Amyotrophic lateral sclerosis, better known as ALS, is a complex illness that can affect adults as young as 40 and can even occur later in life, in someone’s 60s and 70s. It’s a debilitating illness that currently has no cure. An early diagnosis can get your senior earlier interventions that may help to slow the progression of ALS.
ALS is a Nervous System Disease
ALS is a progressive illness that affects nerve cells throughout the spinal cord and the brain. Gradually the nerve cells are unable to control muscles and voluntary movements, which results in a frustrating loss of abilities as motor neurons deteriorate. The symptoms of ALS might be easy to overlook at first, so it helps to know what those are. A senior care provider can help keep an eye out for symptoms of various health conditions, like ALS.
Pain typically isn’t a factor in ALS at any stage, so it’s important to notice other signs. ALS impacts voluntary movements, but at first the situation is a little different. The very earliest signs can include weakness in a limb and involuntary muscle twitches. Some people also experience slurred speech. Typically, people start to experience ALS symptoms once they’re over the age of 40.
As the Condition Progresses
As ALS gets worse, people who have it may experience a variety of symptoms such as:
- Trouble with mobility
- Increasingly slurred speech
- Trouble swallowing
- Muscle cramping and twitching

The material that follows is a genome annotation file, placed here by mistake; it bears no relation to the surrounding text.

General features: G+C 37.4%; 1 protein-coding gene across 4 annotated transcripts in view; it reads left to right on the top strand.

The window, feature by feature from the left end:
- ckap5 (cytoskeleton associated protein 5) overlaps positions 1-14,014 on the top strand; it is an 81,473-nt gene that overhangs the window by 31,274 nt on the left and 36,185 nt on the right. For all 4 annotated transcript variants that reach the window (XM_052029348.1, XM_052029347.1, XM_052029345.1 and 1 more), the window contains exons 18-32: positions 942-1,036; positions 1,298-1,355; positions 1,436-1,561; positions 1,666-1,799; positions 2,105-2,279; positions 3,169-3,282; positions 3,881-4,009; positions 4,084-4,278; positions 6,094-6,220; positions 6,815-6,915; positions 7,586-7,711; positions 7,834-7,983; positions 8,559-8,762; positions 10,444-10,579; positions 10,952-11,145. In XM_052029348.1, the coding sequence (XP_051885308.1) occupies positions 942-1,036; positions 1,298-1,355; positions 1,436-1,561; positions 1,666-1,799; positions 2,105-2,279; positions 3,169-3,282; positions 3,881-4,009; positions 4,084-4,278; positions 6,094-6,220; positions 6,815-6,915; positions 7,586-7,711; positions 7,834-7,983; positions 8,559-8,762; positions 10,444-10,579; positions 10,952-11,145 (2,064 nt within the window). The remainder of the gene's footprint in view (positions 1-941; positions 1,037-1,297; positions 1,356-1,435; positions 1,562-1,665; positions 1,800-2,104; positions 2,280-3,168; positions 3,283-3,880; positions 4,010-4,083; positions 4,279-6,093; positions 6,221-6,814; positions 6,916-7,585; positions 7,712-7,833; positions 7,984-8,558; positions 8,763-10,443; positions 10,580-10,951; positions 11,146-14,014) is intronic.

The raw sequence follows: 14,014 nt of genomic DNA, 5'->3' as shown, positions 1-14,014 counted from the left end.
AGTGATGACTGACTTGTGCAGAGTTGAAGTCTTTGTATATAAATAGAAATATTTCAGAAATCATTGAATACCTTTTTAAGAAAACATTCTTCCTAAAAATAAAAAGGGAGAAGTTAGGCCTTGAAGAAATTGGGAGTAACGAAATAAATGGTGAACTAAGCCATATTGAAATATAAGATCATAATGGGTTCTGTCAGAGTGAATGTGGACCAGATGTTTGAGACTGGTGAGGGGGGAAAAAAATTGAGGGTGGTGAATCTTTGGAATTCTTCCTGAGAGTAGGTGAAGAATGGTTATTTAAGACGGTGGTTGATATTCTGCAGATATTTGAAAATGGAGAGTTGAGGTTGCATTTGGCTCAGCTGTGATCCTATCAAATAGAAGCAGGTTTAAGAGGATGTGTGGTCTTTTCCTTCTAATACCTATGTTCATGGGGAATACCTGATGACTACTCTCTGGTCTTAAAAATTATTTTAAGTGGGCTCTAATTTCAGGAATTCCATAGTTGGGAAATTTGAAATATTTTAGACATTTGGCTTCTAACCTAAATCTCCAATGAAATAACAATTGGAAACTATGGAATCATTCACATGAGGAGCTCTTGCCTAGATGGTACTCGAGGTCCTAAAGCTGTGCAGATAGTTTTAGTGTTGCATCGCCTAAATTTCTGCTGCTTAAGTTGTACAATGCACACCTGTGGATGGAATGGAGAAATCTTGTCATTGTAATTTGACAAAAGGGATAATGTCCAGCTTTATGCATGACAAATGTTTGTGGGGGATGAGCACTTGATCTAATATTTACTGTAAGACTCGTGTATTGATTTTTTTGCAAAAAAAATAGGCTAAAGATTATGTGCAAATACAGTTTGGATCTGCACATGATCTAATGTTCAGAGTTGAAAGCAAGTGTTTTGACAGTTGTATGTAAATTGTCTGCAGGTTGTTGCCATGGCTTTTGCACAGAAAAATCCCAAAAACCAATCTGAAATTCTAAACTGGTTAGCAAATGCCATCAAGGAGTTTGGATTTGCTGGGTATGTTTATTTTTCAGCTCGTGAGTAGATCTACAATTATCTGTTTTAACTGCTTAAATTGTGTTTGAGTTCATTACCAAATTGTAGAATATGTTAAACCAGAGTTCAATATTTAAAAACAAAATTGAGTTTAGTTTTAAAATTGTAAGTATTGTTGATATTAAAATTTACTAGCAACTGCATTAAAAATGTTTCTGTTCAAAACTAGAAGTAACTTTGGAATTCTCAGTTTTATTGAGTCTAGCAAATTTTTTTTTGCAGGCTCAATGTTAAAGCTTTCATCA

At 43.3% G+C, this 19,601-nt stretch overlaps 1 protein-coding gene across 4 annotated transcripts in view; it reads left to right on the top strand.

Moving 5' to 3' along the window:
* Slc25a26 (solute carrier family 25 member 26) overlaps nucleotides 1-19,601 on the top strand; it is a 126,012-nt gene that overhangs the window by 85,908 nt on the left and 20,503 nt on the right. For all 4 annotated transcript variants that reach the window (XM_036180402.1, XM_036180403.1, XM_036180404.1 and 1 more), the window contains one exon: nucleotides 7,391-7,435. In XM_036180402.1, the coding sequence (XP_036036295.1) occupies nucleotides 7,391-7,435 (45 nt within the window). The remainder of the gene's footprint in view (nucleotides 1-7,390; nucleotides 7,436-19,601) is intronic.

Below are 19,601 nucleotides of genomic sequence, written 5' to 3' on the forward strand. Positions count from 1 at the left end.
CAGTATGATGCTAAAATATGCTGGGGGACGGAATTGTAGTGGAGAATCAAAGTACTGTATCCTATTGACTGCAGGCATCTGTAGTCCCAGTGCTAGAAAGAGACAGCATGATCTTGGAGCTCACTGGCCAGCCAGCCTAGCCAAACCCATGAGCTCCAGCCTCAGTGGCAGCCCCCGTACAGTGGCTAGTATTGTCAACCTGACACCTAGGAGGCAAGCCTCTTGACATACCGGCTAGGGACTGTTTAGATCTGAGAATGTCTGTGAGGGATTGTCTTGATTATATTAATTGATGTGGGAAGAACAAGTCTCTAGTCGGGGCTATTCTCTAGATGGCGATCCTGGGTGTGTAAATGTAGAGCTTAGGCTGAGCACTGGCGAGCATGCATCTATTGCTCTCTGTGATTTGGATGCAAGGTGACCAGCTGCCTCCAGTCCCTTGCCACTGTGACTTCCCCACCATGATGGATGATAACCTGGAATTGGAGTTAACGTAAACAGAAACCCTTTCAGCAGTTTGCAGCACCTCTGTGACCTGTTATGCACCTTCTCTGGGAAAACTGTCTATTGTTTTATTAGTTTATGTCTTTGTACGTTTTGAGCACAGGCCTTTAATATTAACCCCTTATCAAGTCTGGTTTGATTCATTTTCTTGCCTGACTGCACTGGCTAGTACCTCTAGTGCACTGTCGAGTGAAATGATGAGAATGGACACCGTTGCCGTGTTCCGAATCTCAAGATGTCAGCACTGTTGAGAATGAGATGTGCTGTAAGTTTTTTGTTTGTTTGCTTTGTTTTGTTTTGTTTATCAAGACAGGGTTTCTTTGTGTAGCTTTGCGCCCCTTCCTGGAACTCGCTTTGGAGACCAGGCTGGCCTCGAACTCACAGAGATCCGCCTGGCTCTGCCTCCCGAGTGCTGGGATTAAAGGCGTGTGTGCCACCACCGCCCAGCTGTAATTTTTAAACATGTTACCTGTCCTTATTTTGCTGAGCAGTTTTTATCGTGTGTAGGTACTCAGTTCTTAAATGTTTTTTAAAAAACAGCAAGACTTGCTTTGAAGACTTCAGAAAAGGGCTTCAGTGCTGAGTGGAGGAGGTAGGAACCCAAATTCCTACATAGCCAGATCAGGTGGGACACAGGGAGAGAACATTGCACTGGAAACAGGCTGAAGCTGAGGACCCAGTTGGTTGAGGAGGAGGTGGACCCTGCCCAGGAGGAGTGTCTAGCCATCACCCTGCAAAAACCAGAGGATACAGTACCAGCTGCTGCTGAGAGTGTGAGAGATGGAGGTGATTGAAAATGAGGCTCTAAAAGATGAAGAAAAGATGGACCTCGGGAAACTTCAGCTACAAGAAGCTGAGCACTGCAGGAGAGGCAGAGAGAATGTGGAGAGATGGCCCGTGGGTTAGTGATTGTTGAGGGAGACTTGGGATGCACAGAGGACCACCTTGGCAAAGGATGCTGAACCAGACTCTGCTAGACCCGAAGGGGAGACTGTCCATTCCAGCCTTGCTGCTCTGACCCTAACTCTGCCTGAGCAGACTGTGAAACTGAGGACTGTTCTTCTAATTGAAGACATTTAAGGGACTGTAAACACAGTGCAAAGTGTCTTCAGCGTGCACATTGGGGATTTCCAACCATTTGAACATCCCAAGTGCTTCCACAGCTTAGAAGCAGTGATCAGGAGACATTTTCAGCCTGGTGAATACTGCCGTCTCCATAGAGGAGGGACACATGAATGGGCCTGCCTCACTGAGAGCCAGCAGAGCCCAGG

- Increased likelihood of falling
- Cognitive changes
The disease continues to worsen until voluntary movement is not possible at all. People with ALS may eventually lose the ability to talk, to eat, and even to breathe. In later stages, people with ALS need to have breathing assistance in order to continue breathing. Respiratory failure is often the final cause of death.
ALS Awareness Month
ALS Awareness Month is celebrated every May since 1992. The purpose of ALS Awareness Month is to educate people about what ALS means and how it impacts people who have it. As of now there is no cure for ALS. It’s more likely that men will develop ALS, but women do also develop it. ALS is hereditary, although there may be environmental factors, too, like toxin exposure and smoking. If your senior is experiencing symptoms of ALS, there are tests her doctor can run to confirm what she’s facing.
People with ALS, and the family members who care for them, need a great deal of help. Senior care providers can make life easier for everyone involved and assist your senior while helping her to maintain her dignity.